I can’t achieve my goals, not matter how many books I read



The Context

Scranton psychology researchers conducted a widely cited study which found that only eight percent of people achieve their goals. Only eight percent? Does that seem dangerously low to you? Considering how many amazing resources there are to help people light fires under their own asses, it's surprising that so many of us find it hard to find and maintain motivation. Because we've been told by trusted sources that motivating ourselves is scientifically easier than we realize. All we need to do is unbundle tasks, muster willpower, manage discipline, eliminate distraction, surrender control, stay positive, find god, increase rewards, install pressure, start small, play music, cast vision, eat less and exercise more. And make a gratitude list. Done and done. But maybe the problem is, we're not going deep enough. Maybe our understanding of human motivation needs to expand to include broader perspectives.

The Tool

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REVALUATION — Motivating yourself by reframing tasks as expressions of your cherished values

Maisel, therapist philosopher extraordinaire, writes about motivation through the useful lens of existential spirituality. His school of thought deeply resonates with me, because not unlike a lot of people, I often wonder what the point of it all really is. Sometimes the fact that this twisted circus called life is all bullshit, makes it hard for me to press on. Maisel's book, thankfully, poses the following question. Can you think of a more powerful excuse for not bothering than the absurdity of bothering? Yes, of course it may be absurd to bother, the good doctor writes, but the absurdity of bothering must not be allowed to stand as the perfect excuse for inaction. Amen to that.

Scott's Take

Scott's Take

In my twenty years of experience as an entrepreneur, where people who can't motivate themselves go out of business, to truly motivate ourselves in a way that's authentic and sustainable, we can't talk ourselves out taking action with reasoning like that. Truth is, what we really need to do is assert our values. Because motivation isn't about energy, it's about identity. Most people want to make decisions that are consistent with who they believe they are. And so, if you can find out what your cherished values are, and use them as the foundation for inspiring yourself into positive action, then motivation will come so easy it will feel like cheating. That's the secret nobody tells us. Motivation is an inside job. It has to be. It doesn't happen to you, it happens in you.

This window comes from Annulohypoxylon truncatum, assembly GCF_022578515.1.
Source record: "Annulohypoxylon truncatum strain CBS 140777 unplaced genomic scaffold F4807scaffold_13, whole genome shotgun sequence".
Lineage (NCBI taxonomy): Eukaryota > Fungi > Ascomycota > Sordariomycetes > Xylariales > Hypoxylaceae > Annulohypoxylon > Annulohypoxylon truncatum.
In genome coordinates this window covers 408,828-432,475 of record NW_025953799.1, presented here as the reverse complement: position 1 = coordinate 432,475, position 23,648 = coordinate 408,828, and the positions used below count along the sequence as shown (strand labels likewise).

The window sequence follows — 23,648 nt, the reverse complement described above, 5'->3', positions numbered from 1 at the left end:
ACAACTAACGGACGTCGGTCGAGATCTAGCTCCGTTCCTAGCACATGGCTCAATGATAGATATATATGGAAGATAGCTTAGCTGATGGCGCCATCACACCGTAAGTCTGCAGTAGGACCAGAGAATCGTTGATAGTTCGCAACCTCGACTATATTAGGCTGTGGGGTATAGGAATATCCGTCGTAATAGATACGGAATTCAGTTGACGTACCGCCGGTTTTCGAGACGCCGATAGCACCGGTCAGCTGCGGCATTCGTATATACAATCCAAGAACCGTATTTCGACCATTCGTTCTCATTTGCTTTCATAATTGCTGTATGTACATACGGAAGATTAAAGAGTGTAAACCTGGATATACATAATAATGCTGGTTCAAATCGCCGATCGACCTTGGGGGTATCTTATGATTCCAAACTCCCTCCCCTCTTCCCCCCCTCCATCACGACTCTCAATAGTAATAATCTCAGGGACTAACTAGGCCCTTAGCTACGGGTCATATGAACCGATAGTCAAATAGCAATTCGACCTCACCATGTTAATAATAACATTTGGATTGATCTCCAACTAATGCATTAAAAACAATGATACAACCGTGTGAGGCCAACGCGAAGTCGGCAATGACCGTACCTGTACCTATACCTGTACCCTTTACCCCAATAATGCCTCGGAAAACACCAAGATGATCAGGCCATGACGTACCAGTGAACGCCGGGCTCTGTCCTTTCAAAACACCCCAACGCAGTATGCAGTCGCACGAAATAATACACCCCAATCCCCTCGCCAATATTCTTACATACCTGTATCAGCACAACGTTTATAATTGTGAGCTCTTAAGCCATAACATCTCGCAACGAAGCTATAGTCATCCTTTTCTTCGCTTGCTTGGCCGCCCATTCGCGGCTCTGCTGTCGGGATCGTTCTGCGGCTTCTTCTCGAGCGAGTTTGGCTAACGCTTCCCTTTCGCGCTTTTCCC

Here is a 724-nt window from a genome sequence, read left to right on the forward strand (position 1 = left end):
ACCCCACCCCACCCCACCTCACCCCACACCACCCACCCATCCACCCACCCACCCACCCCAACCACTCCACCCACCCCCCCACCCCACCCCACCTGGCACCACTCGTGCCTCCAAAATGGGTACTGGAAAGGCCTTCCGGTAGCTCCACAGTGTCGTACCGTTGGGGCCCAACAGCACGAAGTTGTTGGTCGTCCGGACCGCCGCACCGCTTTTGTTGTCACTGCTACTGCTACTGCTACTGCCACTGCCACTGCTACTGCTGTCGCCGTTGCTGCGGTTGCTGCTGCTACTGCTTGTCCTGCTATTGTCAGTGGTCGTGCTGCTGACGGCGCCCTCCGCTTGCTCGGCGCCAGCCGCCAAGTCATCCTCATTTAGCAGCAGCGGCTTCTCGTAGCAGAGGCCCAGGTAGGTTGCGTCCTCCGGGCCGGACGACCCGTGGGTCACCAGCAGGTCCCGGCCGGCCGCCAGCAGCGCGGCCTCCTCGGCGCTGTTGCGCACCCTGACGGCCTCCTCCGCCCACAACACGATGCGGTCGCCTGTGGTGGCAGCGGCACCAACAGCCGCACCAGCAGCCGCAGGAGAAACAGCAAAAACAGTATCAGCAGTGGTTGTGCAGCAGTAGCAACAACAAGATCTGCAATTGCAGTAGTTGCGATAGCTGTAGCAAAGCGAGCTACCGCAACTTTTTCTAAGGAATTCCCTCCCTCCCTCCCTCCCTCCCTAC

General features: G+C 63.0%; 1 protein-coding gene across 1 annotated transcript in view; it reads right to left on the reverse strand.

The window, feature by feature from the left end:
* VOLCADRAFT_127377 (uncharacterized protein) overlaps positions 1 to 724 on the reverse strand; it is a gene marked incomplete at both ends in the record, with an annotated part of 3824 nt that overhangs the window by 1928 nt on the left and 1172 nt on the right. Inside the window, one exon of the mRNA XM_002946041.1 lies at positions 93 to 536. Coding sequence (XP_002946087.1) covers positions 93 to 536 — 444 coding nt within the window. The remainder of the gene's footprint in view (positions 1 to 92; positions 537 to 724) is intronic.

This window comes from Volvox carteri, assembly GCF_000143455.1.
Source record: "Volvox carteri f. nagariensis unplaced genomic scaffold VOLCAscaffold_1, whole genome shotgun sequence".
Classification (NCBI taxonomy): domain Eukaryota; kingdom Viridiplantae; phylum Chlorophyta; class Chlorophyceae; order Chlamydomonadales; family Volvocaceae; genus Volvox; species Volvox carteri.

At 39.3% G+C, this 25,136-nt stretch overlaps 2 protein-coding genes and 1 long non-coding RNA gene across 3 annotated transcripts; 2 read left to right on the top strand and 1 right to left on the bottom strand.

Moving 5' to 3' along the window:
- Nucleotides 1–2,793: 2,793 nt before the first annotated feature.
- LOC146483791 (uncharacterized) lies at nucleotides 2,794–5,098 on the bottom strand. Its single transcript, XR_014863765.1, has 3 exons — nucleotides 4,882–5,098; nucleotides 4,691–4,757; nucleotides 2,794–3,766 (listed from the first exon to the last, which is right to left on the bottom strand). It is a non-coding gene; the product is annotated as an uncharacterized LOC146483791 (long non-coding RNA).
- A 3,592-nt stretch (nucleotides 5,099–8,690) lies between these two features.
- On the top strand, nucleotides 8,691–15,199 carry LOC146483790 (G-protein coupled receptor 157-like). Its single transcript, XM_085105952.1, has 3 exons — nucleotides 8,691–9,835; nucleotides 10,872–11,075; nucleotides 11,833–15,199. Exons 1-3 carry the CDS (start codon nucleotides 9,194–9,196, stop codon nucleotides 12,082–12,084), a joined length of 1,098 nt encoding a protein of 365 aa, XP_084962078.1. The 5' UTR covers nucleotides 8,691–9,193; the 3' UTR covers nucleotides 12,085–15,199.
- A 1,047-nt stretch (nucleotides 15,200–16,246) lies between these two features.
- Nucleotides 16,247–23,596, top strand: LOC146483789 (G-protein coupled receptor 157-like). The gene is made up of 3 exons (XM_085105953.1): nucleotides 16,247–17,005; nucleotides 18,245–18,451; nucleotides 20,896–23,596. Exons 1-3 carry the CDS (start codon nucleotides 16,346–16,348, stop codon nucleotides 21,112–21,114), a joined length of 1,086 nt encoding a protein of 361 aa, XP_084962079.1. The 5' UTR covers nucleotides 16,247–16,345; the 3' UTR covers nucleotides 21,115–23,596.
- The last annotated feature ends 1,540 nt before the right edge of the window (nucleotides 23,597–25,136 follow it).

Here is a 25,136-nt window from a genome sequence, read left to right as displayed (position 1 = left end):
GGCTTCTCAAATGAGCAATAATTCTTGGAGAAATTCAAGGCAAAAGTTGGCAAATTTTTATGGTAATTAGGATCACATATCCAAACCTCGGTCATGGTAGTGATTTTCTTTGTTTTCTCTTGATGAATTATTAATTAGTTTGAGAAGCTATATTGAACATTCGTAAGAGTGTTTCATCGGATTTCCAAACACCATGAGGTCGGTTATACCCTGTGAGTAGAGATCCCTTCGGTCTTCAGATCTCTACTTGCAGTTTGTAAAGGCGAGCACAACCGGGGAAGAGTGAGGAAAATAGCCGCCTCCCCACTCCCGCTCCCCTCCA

The Rest

Deming, the great industrialist, wrote that total submission to extrinsic motivation leads to destruction of the individual. And his point still holds up today. People who learn to locate their intrinsic enthusiasm, people who let the world reward their positive energy, they rarely price for inaction. Never mind the pile of obstacles and excuses in everyone else's way, never mind talking themselves out of doing what needs to be done, never mind procrastinating and never mind sitting around being listless and ashamed. When you know who you are, motivation isn't neither here nor there. Remember, in a changing world that demands adaptation, inaction is more riskier than ever. Try motivating yourself by framing tasks as expressions of your cherished values, and the rest will flow from there. What's your favorite excuse for not achieving your goals?

The Benefits

Achieve your goals more consistently
Overcome your habitual excuses for inaction
Motivate yourself through identity not energy
Make meaning in creative work regardless of outcome

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